Are dhammas perfect or imperfect?

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Are dhammas perfect or imperfect?

Postby DAWN » Thu Nov 08, 2012 7:36 pm

Are dhammas perfect or imperfect?

They seems to be imperfect, because they are impermanent
But they are also have perfection because they exist, because they are product of causes, like a bodies of living beings are perfect for their environement, or any other dhamma which is perfect in his existence, apropriate and made by it's invironement, made by causes.

What do you think?
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Re: Are dhammas perfect or imperfect?

Postby acinteyyo » Fri Nov 09, 2012 12:56 am

perfect in what sense?
Pubbe cāhaṃ bhikkhave, etarahi ca dukkhañceva paññāpemi, dukkhassa ca nirodhaṃ. (M.22)
Both formerly, monks, and now, it is just suffering that I make known and the ending of suffering.
Pathabyā ekarajjena, saggassa gamanena vā sabbalokādhipaccena, sotāpattiphalaṃ varaṃ. (Dhp 178)
Sole dominion over the earth, going to heaven or lordship over all worlds: the fruit of stream-entry excels them.

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Re: Are dhammas perfect or imperfect?

Postby Kusala » Fri Nov 09, 2012 1:30 am

DAWN wrote:Are dhammas perfect or imperfect?

They seems to be imperfect, because they are impermanent
But they are also have perfection because they exist, because they are product of causes, like a bodies of living beings are perfect for their environement, or any other dhamma which is perfect in his existence, apropriate and made by it's invironement, made by causes.

What do you think?



Dhamma is like a raft

The Buddha's teaching does not start off with any kind of theoretical dogmas or beliefs. It begins with a simple observations that human life is essentially problematic. These problems, difficulties, inadequacies the Buddha refers to as Dukkha, is usually translated as suffering. And the value of the Dhamma is pragmatic and instrumental.It offers to show us the way out of our problematic situations and the way to attain the true happiness.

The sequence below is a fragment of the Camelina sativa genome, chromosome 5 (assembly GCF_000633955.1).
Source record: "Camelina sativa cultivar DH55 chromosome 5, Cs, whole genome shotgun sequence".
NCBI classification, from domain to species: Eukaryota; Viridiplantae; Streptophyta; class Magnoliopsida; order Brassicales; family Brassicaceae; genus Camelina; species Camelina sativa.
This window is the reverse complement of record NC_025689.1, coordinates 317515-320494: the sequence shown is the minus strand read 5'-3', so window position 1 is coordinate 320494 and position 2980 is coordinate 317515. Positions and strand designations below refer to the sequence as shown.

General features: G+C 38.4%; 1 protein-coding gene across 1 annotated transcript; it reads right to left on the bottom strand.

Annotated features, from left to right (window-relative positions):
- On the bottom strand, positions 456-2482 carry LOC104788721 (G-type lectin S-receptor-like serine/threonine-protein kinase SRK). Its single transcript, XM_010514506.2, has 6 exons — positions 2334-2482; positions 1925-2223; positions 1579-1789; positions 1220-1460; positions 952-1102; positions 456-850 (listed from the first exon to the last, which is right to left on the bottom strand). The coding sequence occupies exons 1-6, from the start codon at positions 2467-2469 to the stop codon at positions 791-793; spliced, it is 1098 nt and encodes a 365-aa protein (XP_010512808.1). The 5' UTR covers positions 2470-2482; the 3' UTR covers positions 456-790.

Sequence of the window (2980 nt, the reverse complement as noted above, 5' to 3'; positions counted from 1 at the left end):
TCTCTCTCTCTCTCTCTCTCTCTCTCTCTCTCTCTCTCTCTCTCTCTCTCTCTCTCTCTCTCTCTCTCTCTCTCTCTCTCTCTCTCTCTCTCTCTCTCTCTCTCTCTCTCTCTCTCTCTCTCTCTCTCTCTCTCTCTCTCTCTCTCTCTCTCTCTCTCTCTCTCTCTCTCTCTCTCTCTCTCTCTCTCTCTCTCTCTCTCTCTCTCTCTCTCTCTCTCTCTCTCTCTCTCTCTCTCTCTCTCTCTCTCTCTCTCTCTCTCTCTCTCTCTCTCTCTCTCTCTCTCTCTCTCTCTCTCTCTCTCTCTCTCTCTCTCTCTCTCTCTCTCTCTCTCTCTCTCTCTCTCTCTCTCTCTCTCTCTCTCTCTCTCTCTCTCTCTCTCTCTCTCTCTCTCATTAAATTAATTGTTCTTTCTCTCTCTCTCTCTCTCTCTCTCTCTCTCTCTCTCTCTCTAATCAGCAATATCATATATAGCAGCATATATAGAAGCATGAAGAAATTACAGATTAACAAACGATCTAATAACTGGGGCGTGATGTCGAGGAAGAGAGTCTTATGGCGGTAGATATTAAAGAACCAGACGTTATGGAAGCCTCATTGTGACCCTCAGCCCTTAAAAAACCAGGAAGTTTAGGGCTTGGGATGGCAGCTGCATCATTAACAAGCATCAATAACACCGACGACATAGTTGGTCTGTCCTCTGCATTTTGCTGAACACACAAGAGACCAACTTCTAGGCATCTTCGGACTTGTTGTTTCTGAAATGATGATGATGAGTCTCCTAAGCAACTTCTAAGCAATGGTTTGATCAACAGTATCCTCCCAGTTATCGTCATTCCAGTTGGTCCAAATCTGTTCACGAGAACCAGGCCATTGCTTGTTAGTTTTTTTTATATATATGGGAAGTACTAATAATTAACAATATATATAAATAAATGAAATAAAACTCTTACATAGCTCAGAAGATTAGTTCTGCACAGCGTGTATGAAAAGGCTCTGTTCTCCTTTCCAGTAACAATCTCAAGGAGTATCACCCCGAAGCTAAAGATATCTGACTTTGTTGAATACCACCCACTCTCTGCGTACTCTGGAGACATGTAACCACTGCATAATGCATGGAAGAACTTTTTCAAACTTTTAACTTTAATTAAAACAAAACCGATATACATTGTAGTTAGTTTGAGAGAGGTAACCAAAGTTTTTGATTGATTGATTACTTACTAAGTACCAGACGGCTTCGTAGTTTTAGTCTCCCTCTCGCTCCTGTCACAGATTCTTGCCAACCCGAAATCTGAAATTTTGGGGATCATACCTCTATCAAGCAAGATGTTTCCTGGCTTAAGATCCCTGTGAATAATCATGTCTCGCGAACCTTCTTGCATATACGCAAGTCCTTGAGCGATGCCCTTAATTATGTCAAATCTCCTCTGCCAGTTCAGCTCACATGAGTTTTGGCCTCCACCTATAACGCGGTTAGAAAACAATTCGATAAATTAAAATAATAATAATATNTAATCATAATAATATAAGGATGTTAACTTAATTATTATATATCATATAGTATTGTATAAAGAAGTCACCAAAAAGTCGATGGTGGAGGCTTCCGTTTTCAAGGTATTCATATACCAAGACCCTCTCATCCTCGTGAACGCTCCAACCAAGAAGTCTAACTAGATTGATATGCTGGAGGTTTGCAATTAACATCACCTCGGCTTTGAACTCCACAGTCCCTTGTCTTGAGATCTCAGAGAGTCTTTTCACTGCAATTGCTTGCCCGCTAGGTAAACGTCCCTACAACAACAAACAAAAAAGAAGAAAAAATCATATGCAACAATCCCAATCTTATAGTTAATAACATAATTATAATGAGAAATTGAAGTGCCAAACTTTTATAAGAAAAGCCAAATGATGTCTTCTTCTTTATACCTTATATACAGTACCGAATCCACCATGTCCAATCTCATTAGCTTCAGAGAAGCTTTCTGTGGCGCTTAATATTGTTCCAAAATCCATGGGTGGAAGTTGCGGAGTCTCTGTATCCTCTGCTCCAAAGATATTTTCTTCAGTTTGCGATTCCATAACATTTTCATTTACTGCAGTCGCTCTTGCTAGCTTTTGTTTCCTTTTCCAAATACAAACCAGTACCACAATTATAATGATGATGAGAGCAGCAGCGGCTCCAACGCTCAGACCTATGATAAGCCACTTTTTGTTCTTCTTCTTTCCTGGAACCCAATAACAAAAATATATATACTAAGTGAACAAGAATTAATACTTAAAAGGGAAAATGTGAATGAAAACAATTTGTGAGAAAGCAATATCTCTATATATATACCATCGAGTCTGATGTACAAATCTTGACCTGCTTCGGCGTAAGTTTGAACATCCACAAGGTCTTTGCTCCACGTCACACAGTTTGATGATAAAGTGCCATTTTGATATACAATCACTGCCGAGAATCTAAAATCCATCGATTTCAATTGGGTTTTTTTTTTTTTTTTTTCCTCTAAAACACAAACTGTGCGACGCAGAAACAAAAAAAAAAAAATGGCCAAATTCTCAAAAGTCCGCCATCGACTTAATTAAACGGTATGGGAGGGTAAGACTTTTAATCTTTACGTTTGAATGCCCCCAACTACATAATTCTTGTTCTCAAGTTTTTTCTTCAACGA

The Buddha compares the Dhamma to a raft. We use a raft to get from one side of a river to the other, not to worship, enshrine or to put on our head and carry around with us wherever we go. In the same way, we use the Dhamma as our means to cross from our present state of bondage and suffering to the other shore, the state of absolute freedom, Nibbana.


http://www.beyondthenet.net/dhamma/dham ... a_raft.htm
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Homage to the Buddha
Thus indeed, is that Blessed One: He is the Holy One, fully enlightened, endowed with clear vision and virtuous conduct, sublime, the Knower of the worlds, the incomparable leader of men to be tamed, the teacher of gods and men, enlightened and blessed.

Homage to the Teachings
The Dhamma of the Blessed One is perfectly expounded; to be seen here and now; not delayed in
time; inviting one to come and see; onward leading (to Nibbana); to be known by the wise, each for himself.
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Re: Are dhammas perfect or imperfect?

Postby DAWN » Fri Nov 09, 2012 9:23 am

acinteyyo wrote:perfect in what sense?


By perfection of one dhamma i mean that this dhamma is perfect in his existance, that fenomena is the fruit of conditions, made by his environement, fenomena cant be somethink different, it is what it is, it's perfect in his conditioned existance.

For exemple, when the room is not clean, many dhammas, many objects are dispached everywehe, and position of each object is perfect, is in absolute harmony with environement, because this position was determinated by causes. If i change this position, this object will move again, and when he will find his new perfect position,he will stop the movement. And if enviroement in room will change too, this object will move again, leaded by conditions of nw environement, and "find" the harmony position, position when all conditions will not be in "conflict" with this dhammas, and will let it be.

What is condition?
Condition is some kind of limit, so energy is conditioned by different ways, and when all conditions are here, fenomena apear in the "free" space, so fenomena is perfect in his conditioned existance.

I dont nkow if you see what i mean.
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Re: Are dhammas perfect or imperfect?

Postby DAWN » Fri Nov 09, 2012 9:31 am

Kusala wrote:Dhamma is like a raft

The Buddha's teaching does not start off with any kind of theoretical dogmas or beliefs. It begins with a simple observations that human life is essentially problematic. These problems, difficulties, inadequacies the Buddha refers to as Dukkha, is usually translated as suffering. And the value of the Dhamma is pragmatic and instrumental.It offers to show us the way out of our problematic situations and the way to attain the true happiness.

The Buddha compares the Dhamma to a raft. We use a raft to get from one side of a river to the other, not to worship, enshrine or to put on our head and carry around with us wherever we go. In the same way, we use the Dhamma as our means to cross from our present state of bondage and suffering to the other shore, the state of absolute freedom, Nibbana.


http://www.beyondthenet.net/dhamma/dham ... a_raft.htm

I'ts true.
But if we understand how dhammas exist, how they move, we can adoptate our practice, our life, go with dhammas, and dont against dhammas, go with the flow, and dont against the flow.